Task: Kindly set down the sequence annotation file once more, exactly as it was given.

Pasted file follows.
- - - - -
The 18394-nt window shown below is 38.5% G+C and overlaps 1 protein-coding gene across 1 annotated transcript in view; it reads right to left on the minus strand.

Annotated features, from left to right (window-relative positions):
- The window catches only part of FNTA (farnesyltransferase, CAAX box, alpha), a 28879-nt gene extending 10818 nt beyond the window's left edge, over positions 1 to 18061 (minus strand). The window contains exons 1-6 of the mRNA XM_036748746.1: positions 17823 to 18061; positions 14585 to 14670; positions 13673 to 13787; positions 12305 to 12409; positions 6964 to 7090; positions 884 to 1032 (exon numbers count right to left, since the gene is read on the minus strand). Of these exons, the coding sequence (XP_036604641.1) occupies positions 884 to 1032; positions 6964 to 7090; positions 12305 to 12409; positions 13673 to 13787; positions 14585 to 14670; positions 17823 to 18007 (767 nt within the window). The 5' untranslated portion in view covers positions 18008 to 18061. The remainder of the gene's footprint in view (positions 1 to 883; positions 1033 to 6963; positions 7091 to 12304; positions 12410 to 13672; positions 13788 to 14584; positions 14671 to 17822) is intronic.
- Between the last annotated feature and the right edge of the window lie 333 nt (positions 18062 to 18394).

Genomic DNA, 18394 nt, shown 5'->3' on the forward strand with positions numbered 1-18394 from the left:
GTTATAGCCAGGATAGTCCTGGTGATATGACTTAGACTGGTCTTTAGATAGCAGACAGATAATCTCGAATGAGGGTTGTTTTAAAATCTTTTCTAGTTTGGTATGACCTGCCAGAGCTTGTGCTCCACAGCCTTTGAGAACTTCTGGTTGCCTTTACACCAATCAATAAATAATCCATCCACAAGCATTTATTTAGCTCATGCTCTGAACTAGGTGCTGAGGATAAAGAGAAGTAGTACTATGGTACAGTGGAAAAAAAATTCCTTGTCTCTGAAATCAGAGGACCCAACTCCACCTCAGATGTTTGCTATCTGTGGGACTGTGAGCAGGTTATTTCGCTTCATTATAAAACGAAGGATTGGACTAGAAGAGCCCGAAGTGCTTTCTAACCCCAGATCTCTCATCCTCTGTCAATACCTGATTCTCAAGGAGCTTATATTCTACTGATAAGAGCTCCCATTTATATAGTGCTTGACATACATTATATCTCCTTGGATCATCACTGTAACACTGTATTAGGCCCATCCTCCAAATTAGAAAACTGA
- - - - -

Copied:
The 18394-nt window shown below is 38.5% G+C and overlaps 1 protein-coding gene across 1 annotated transcript in view; it reads right to left on the minus strand.

Annotated features, from left to right (window-relative positions):
- The window catches only part of FNTA (farnesyltransferase, CAAX box, alpha), a 28879-nt gene extending 10818 nt beyond the window's left edge, over positions 1 to 18061 (minus strand). The window contains exons 1-6 of the mRNA XM_036748746.1: positions 17823 to 18061; positions 14585 to 14670; positions 13673 to 13787; positions 12305 to 12409; positions 6964 to 7090; positions 884 to 1032 (exon numbers count right to left, since the gene is read on the minus strand). Of these exons, the coding sequence (XP_036604641.1) occupies positions 884 to 1032; positions 6964 to 7090; positions 12305 to 12409; positions 13673 to 13787; positions 14585 to 14670; positions 17823 to 18007 (767 nt within the window). The 5' untranslated portion in view covers positions 18008 to 18061. The remainder of the gene's footprint in view (positions 1 to 883; positions 1033 to 6963; positions 7091 to 12304; positions 12410 to 13672; positions 13788 to 14584; positions 14671 to 17822) is intronic.
- Between the last annotated feature and the right edge of the window lie 333 nt (positions 18062 to 18394).

Genomic DNA, 18394 nt, shown 5'->3' on the forward strand with positions numbered 1-18394 from the left:
GTTATAGCCAGGATAGTCCTGGTGATATGACTTAGACTGGTCTTTAGATAGCAGACAGATAATCTCGAATGAGGGTTGTTTTAAAATCTTTTCTAGTTTGGTATGACCTGCCAGAGCTTGTGCTCCACAGCCTTTGAGAACTTCTGGTTGCCTTTACACCAATCAATAAATAATCCATCCACAAGCATTTATTTAGCTCATGCTCTGAACTAGGTGCTGAGGATAAAGAGAAGTAGTACTATGGTACAGTGGAAAAAAAATTCCTTGTCTCTGAAATCAGAGGACCCAACTCCACCTCAGATGTTTGCTATCTGTGGGACTGTGAGCAGGTTATTTCGCTTCATTATAAAACGAAGGATTGGACTAGAAGAGCCCGAAGTGCTTTCTAACCCCAGATCTCTCATCCTCTGTCAATACCTGATTCTCAAGGAGCTTATATTCTACTGATAAGAGCTCCCATTTATATAGTGCTTGACATACATTATATCTCCTTGGATCATCACTGTAACACTGTATTAGGCCCATCCTCCAAATTAGAAAACTGA